Bergquist said one of her clients is a well-known billionaire in Orange County (”Everyone would know his name”).

“He acts like the millionaire next door,” she said, making him sound almost quaint. “When he came to me, he was brokenhearted. I saw an amazing man. He was one of the nicest, most loyal, funniest, most successful guys. He’s got a real soulful spirit.”

She tried to set him up with six different woman. He said no each time. And he fired Bergquist.

Then she met a woman who also had a broken heart. “She had been in an emotionally abusive relationship,” Bergquist said.

Bergquist knows the billionaire and the brokenhearted woman would be perfect for each other.

So she called him. And the seventh time worked.

“They are now married,” Bergquist said. “They are very adventurous. They travel. They fish. They are madly in love … I look at them now, and I say I want that.”

• • •

She doesn’t have the kind of loving relationship she so desperately wants.

On her 45th birthday, July 3, 2015, she knew her marriage was over.

“We fought about everything and nothing,” she said. “We couldn’t get along. I didn’t know how to be a wife. I was devastated.”

Since her divorce, she has shut down and reopened The Agency. She’s consuming her time with trying to find love for other people so she doesn’t have to think as much about not having love herself.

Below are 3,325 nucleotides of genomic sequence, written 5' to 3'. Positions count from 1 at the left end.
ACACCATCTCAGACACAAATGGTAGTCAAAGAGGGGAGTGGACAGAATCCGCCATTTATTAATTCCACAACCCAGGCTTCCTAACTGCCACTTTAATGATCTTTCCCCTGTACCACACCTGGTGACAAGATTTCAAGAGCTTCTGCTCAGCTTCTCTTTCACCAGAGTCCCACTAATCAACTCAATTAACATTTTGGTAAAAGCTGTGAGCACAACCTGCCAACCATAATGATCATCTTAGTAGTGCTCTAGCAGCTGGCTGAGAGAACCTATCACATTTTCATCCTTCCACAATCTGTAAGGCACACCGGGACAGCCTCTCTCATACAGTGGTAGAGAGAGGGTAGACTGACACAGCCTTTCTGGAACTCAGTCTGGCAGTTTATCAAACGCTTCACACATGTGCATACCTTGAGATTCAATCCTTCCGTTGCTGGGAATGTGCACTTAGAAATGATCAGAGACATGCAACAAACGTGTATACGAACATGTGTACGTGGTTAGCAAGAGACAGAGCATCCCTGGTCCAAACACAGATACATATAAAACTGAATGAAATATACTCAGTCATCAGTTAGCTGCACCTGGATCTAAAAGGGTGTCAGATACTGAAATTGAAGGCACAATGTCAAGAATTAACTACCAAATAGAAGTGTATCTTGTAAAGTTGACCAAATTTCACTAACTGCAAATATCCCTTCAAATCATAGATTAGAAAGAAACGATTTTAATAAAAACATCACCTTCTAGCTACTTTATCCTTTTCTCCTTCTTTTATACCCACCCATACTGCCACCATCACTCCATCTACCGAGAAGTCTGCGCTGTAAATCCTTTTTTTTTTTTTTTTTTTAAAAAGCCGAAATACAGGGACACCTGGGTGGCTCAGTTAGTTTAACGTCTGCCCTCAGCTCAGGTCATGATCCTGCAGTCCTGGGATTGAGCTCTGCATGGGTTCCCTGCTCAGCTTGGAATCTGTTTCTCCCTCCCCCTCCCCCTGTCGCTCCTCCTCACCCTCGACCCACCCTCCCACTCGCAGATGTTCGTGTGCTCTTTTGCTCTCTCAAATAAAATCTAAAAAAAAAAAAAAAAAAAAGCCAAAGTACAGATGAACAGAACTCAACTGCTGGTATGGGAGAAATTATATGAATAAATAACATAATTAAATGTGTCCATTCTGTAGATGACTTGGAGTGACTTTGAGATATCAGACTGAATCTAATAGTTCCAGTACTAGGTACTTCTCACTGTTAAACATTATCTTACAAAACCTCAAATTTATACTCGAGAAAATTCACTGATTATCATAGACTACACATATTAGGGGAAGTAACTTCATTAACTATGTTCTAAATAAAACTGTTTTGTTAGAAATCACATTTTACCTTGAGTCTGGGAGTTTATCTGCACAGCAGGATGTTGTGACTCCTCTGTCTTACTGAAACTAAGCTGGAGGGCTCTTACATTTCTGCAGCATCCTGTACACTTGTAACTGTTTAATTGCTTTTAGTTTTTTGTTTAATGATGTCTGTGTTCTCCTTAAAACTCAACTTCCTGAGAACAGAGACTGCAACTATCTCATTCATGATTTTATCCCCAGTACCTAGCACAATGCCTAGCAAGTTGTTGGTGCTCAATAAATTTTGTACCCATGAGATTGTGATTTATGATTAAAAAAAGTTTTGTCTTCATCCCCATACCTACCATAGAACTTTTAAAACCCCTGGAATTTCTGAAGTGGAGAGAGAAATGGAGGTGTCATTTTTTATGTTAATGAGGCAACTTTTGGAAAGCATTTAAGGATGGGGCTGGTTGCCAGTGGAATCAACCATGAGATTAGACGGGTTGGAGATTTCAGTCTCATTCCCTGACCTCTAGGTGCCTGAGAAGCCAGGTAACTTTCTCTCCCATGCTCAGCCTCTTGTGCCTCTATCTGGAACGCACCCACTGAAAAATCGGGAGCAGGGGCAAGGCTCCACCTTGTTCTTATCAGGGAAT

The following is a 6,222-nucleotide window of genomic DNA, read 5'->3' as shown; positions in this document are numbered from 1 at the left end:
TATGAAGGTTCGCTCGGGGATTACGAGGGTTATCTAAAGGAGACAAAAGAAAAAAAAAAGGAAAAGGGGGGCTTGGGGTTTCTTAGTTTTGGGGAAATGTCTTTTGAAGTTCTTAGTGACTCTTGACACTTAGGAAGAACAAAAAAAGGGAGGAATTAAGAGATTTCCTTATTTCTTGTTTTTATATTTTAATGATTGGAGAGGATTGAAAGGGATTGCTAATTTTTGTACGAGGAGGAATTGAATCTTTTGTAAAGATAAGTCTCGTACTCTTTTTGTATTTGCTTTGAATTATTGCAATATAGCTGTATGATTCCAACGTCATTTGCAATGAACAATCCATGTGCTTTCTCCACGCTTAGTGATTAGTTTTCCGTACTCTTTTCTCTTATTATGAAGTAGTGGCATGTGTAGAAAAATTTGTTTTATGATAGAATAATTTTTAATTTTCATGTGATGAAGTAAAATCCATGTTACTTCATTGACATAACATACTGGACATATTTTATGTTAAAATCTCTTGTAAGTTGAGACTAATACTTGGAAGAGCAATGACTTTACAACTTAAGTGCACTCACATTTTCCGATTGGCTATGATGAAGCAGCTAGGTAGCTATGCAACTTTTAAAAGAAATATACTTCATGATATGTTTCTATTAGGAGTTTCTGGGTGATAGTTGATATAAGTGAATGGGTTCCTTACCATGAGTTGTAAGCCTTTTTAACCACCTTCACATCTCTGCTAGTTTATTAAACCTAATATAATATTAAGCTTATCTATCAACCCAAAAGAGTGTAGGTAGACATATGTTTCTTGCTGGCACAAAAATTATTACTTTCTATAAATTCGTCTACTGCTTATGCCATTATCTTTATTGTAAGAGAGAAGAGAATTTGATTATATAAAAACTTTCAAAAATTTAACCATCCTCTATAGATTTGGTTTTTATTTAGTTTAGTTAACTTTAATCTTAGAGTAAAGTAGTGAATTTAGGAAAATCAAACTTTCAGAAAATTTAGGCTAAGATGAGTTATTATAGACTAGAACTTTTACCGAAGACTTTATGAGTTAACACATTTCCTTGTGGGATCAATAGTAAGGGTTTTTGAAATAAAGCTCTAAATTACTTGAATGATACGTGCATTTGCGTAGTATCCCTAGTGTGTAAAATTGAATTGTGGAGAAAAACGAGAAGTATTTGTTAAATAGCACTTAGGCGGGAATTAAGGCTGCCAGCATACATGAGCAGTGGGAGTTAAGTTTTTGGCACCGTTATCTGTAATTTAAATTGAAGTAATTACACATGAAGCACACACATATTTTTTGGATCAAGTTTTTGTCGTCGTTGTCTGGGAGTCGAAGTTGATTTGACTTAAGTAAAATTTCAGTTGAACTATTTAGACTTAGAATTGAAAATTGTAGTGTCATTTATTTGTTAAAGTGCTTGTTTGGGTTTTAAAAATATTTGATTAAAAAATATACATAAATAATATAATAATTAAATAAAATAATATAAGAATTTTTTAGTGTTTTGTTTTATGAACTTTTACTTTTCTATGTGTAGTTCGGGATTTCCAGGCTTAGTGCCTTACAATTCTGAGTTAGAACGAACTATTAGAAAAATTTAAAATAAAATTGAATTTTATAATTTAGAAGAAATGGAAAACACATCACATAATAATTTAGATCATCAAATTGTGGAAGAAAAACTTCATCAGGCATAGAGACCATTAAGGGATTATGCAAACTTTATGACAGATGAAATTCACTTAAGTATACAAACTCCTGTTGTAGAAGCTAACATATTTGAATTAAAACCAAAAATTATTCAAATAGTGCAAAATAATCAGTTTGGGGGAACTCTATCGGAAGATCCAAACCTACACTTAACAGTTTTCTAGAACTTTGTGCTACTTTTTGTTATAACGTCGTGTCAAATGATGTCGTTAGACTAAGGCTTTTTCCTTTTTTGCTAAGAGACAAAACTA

“I have buried myself at work,” she said.

Her personal battle with love may have made her a better matchmaker.

“Her divorce has probably helped her grow more personally,” one client said. “She is finding herself and probably has more of an understanding of what it’s like to be single and looking for love.”

Since her divorce, Bergquist has had opportunities for love and dated someone for six months. But so far, she hasn’t reached the point she wants to be.

“All I want is love,” she said.

Maybe she should take some of her own advice:

1. Love requires that you increase your emotional intelligence.

2. Prioritize relationships over possessions. “Without someone to share it with, it’s just stuff.”

3. Being nice is your most attractive quality.

4. Burn the checklist of what you think you need in a relationship. “Follow your heart.”

5. Look for love in your own age group, and try to find someone with similar life experiences.

6. Find someone who hates the same things you do.

7. Look for someone who wants to learn about life with you.

8. You don’t buy your way into someone’s heart, but you may laugh your way there.

Or, you could find a matchmaker.

Contact the writer: ksharon@scng.com